Brewarrina aboriginal communities have continuously stressed their concerns about damage to the river. This is a concern arising partly from settler disregard for the sacred story and partly from concerns about the settler’s weir – built in the early 20th Century to store water for the town in an area of unpredictable rainfall. The weir site was chosen to enhance an already deep part in the river, but its effect was both to obscure the deep area and to submerge more stone traps of the Ngunnhu itself. Furthermore, its concrete wall completely obstructed the natural movement of fish upstream to spawn. Each season after the weir was built, native fish would be found in massive numbers trapped below the weir, floundering and gasping as they crowded and died in attempts to move upstream. To address this glaring problem, government authorities had built a ‘fishway’ or ‘fish ramp’, a geometric set of rising concrete steps which protruded downstream from the wall on the northern, shallow, side of the river. Fish had never used this path to swim upstream—they had always chosen the southern—deeper—side of the river. So the fishway was poorly positioned, but in any case, its construction blasted even more of Ngunnhu’s pens apart, causing more physical and symbolic damage. Aboriginal fears were heightened even further after the expansive 1974 flood which had allowed European carp (Cyprinus carpio), initially introduced in southern ponds of the river as an ornamental fish, to escape into the main river system. The species spread rapidly all the way up the length of the system, at least into its major streams. The carp, although widely eaten throughout Asia, are viewed with disgust by Aborigines and settlers alike, deemed inedible because of their taste, their distinctive odour and their many fine bones.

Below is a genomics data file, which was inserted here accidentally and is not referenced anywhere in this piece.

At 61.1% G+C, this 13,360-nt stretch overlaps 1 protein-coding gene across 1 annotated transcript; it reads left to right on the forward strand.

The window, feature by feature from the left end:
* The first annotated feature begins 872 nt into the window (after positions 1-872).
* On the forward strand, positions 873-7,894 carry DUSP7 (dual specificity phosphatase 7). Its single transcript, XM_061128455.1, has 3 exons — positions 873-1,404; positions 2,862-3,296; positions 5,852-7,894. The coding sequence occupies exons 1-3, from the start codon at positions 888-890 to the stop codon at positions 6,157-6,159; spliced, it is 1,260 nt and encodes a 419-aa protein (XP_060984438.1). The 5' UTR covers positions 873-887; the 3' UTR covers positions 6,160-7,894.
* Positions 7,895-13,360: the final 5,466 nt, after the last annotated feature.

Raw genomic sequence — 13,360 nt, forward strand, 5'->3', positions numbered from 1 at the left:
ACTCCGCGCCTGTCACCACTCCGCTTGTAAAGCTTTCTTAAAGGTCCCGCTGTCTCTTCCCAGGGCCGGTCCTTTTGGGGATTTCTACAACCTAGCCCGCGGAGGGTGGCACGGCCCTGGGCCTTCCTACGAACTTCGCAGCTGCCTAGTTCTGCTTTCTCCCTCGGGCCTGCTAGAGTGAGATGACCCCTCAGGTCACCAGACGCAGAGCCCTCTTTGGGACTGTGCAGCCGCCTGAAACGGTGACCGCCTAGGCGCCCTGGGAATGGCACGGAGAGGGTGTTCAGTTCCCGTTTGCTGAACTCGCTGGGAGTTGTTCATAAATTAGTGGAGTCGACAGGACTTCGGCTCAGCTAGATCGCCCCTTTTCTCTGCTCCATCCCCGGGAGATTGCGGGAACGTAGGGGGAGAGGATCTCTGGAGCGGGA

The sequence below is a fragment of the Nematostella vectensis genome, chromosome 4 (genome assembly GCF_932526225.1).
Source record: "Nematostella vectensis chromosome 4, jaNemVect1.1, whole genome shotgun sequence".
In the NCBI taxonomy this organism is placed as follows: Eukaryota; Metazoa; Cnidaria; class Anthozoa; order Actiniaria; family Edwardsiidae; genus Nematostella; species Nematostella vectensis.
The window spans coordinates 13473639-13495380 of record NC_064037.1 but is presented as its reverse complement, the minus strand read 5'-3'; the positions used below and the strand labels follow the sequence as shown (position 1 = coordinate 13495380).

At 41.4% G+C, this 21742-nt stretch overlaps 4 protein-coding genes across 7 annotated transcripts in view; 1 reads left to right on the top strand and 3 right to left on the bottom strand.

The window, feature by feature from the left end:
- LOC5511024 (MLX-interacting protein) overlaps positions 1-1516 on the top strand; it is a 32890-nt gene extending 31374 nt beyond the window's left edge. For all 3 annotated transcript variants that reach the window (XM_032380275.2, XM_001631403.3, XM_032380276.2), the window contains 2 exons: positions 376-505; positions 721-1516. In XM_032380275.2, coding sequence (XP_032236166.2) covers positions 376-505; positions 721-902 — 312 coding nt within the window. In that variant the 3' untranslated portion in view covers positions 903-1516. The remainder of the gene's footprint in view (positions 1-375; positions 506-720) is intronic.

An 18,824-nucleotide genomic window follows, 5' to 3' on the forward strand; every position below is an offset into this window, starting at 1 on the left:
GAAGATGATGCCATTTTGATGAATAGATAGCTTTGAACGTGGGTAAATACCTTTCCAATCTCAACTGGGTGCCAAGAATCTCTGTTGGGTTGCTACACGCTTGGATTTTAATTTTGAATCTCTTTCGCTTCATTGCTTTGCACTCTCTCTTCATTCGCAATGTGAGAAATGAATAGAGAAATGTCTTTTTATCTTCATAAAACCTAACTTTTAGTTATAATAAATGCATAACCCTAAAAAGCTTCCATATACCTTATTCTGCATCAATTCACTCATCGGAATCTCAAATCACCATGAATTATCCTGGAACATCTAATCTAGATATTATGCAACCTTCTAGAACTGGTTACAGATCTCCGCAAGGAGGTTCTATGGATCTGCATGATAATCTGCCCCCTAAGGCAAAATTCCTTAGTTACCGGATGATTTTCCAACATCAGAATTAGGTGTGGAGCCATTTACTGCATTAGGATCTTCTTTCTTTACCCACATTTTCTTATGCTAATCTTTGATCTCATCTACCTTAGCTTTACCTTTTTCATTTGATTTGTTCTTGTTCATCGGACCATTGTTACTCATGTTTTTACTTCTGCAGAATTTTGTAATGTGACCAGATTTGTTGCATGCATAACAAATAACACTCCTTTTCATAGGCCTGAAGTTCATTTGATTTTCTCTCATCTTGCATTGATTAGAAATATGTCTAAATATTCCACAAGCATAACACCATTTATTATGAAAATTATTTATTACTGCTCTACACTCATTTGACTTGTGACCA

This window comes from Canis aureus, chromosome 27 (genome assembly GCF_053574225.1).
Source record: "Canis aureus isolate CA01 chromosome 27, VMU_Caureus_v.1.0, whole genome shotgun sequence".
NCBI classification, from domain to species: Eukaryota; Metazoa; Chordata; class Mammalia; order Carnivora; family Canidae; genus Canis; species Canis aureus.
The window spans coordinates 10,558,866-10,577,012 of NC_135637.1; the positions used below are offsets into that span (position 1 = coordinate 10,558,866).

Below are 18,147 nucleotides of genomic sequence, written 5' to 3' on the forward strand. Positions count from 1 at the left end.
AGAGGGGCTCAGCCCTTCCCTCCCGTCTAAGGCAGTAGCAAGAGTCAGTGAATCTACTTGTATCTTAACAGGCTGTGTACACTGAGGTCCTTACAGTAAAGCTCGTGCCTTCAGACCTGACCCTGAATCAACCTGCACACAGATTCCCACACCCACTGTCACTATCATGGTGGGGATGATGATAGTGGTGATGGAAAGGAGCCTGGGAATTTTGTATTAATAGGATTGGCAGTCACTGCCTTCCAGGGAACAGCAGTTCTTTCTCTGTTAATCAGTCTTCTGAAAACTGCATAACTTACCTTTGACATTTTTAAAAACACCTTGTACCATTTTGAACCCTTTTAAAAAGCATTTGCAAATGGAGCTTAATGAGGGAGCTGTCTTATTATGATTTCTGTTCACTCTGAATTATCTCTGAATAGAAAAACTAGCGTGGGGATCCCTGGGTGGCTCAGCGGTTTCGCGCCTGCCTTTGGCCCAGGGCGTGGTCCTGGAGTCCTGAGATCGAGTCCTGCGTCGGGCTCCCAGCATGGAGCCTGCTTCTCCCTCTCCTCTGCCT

The general aboriginal distress about the impact of the weir has been continuous. Aboriginal people mounted a campaign for a greater say in the management of the river as a heritage resource. Les Darcy, a Ngiyampa man who grew up on the river, was an early director of the Cultural and History centre located at the Fisheries. He led the campaign for the Centre to have a role in managing the fabric of the Fisheries themselves, both as a heritage structure and as a productive resource. In this 1996 interview, he reflected on his concerns about the river at Brewarrina, demonstrating that, for him, the weir was just one aspect of the severe impact which European settlement and western irrigated agriculture had made on the river:
…It’s a shame we can’t live the same way [as when I was young]. But there’s no more reeds, there’s trees all over the river falling in. The European carp have got it beat. I don’t think the irrigation has helped one little bit. Neither have the weirs… I often comment about building the weir at Brewarrina Rocks. They put a weir where it’s been 60 miles of water running in any man’s time. It’d never been known to get dry, its the deepest part of the Darling River, so why put a weir where the deepest part of the Darling River is? Why put a weir at all? It’s a terrible way of ruining a river.